Cranes are not only an extremely useful piece of equipment, but they’re also extremely dangerous if something goes wrong. Each year, there are several crane collapses and other crane related accidents that claim lives. Having said that, the last thing contractors need is for adrenaline seekers to start climbing and playing around on their cranes. The problem is, it’s already happening.
Just last month, a couple took to Tianjin, China to climb the current world’s tallest crane at 2,000 feet in the air. They didn’t just climb up to the cab, either, they scaled the full length of the boom and stood hung out at the very top. Armed with GoPro cameras and a drone, they got some truly incredible footage, but the fact remains that it poses an interesting threat to construction sites.
This isn’t only happening in China, either, it’sa world wide epidemic. It has happened in Miami, FL, Southampton, England, and Dubai, among countless others. So, the question is, in the event of a thrill seeker entering your job and climbing your crane or building, what can contractors do to limit their liability?
According to the fine folks at The Barthet Firm, a construction law firm based in Miami, Florida, the first thing any contractor anywhere should be doing is to post legally compliant “No Trespassing” signs. In just about every US State and most foreign countries, it is illegal and a crime to trespass onto another’s property. And the way that law gets enforced is through the posting of No Trespassing signs in designated areas of the property. This is serious business; in fact, trespassing onto a construction site in most places is a felony.
But you can’t just nail up some signs and think you’re covered. The law generally states you have to provide adequate warning to anyone entering private property that the property is in fact restricted. You do so by clearly stating that the property is Posted. And to make that stick in court, your signs must be in the right place and have the right wording.
OSHA currently controls over 20 laws that protect workers who file safety complaints against their employer or other employees. In general, whistleblowers are protected against retaliation from their employer.
In August of 2016, it was discovered that a luxury high rise condominium complex in San Francisco, which houses several celebrities, was sinking and leaning considerably. The 58-story Millennium Tower contains home that range in value of anywhere from $1.6 million to $10 million. Since the discovery, fingers have been pointed in all directions and several lawsuits have been filed.
In January of this year, tragedy struck a Florida construction company when 3 construction workers died while working underground below a newly paved road. After the first worker entered the hole and collapsed after entering the confined space through a manhole, the second went in to rescue him and also collapsed, followed by the third. After a post-incident investigation, OSHA has released their findings, as well as several fines.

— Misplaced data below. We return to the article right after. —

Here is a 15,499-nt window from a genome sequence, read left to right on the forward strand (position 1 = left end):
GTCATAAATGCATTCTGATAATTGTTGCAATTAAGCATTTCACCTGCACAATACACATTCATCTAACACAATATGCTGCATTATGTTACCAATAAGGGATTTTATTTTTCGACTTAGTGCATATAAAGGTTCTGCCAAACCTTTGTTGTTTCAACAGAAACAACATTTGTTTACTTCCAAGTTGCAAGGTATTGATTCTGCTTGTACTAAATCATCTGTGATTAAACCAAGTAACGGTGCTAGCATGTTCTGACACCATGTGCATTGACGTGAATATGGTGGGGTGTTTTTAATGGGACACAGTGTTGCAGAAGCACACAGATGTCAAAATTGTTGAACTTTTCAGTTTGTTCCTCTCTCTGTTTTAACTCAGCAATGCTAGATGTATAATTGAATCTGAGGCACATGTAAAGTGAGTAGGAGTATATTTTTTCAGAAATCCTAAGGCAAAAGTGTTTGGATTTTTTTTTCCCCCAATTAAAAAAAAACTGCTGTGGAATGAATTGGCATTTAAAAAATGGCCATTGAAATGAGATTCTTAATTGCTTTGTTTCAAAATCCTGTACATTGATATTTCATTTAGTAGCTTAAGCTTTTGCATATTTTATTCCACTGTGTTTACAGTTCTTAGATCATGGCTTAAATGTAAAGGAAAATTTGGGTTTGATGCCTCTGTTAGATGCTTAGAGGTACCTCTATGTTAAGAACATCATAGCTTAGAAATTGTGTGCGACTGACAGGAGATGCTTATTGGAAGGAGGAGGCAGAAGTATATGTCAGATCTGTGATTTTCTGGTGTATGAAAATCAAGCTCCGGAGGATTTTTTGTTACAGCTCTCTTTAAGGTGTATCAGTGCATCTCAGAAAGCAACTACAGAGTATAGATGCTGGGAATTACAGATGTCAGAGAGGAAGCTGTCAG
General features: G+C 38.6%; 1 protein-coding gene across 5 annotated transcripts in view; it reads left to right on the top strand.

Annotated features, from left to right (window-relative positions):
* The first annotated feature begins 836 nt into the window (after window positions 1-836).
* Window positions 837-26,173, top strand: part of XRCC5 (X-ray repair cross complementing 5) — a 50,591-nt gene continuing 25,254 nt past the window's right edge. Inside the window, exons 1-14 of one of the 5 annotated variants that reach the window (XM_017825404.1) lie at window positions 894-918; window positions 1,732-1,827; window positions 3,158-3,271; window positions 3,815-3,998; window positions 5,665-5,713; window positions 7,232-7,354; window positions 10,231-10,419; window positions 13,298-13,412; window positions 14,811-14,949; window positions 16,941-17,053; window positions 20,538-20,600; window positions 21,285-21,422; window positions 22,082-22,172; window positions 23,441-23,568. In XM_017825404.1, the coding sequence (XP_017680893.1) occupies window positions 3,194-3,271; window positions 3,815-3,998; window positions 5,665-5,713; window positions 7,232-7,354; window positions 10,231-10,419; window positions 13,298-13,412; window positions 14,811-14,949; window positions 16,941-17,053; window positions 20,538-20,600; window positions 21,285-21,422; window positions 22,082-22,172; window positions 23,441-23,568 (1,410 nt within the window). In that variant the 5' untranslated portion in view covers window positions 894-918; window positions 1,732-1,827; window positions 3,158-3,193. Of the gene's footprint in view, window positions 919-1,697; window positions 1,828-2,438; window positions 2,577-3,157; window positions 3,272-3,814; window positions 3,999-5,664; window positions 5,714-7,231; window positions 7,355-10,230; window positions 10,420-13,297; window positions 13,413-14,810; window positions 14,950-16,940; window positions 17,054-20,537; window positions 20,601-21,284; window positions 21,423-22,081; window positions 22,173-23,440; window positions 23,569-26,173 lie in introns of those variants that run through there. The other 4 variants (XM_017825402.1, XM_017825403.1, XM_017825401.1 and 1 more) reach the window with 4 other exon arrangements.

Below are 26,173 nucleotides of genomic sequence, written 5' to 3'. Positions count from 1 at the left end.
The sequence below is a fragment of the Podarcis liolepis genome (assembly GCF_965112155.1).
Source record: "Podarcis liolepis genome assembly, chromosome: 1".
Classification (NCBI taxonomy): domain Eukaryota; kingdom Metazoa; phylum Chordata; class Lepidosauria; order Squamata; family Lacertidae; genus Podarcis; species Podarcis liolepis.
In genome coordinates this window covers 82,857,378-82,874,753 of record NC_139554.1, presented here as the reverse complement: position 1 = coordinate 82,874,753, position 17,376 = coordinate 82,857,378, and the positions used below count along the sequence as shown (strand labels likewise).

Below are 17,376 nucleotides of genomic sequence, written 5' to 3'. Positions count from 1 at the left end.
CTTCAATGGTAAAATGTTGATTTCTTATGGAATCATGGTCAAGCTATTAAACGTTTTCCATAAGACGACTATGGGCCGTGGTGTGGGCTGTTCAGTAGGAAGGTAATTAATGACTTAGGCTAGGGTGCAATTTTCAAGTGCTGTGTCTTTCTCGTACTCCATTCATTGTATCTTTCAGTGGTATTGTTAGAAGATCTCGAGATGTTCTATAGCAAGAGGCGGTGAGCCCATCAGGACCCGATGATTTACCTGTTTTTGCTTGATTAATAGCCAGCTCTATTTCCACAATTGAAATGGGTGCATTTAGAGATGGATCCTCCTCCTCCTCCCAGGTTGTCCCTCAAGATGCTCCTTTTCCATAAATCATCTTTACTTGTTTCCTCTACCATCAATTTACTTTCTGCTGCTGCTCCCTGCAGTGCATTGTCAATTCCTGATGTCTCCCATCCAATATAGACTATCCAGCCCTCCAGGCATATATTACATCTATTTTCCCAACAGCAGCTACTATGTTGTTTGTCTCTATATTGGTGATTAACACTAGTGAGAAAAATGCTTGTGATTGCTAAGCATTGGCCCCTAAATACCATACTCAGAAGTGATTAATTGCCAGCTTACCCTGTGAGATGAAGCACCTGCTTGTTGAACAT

In late June, OSHA pushed the enforcement of their 2016 rule which will require employers to electronically submit injury and illness reports from July 1, 2017 to December 1, 2017. At that time it was unknown when the administration would launch the platform to submit the data online, but that has now been decided.
In January of 2017, OSHA released a final rule which greatly reduced the allowable exposure to beryllium, a mineral that can cause deadly lung disease. While not as commonly encountered in the construction industry as other substances that cause terrible lung diseases, like crystalline silica and asbestos, beryllium is linked to a disease called chronic beryllium disease, which kills around 100 people each year. It’s commonly found in coal slag, which is used for sandblasting. According to the New York Times, OSHA estimates that 11,500 construction workers would be affected by OSHA’s reduced exposure limit.
In a year that OSHA can’t seem to enforce any new rules, it appears to have found a way to remove a rule from its books. As announced last week, OSHA has removed monorail hoists from Subpart CC – Cranes and Derricks in Construction. Employers are still required to follow other OSHA regulations regarding the hoists, but this rule should help clear up some inconsistencies.
Since the beginning of the year, OSHA has had a pretty hard time enforcing any of its new rules due to delays. The silica dust exposure rule was delayed 90 to September 23, the crane certification rule is facing yet another possible delay, and now the electronic injury reporting rule is facing another delay.
For over 60 years, nominal lumber dimensions have been used in lieu of actual dimensions for lumber. That fact hasn’t stopped 2 class action suits, one for Menards and one for Home Depot, from being filed by an Illinois law firm over the size discrepancy, according to the Milwaukee Journal Sentinel.
On January 1, 2017, OSHA officially put into effect a revision to workplace injury and illness reporting that requires certain employers to submit recorded information of these instances electronically. Companies were to submit all of this information from the previous year (2016) by July 1, 2017, but now that due date is in jeopardy.
The worst day on the job is when someone on site gets injured. The 2nd through 500th worst days are the legal battle that follows many of those injuries. Nobody expects accidents to happen, but it’s best to be adequately prepared if one does. That not only includes knowing how to react to injuries with a safety plan, but also making sure your company’s documentation is in order in case lawsuits start flying.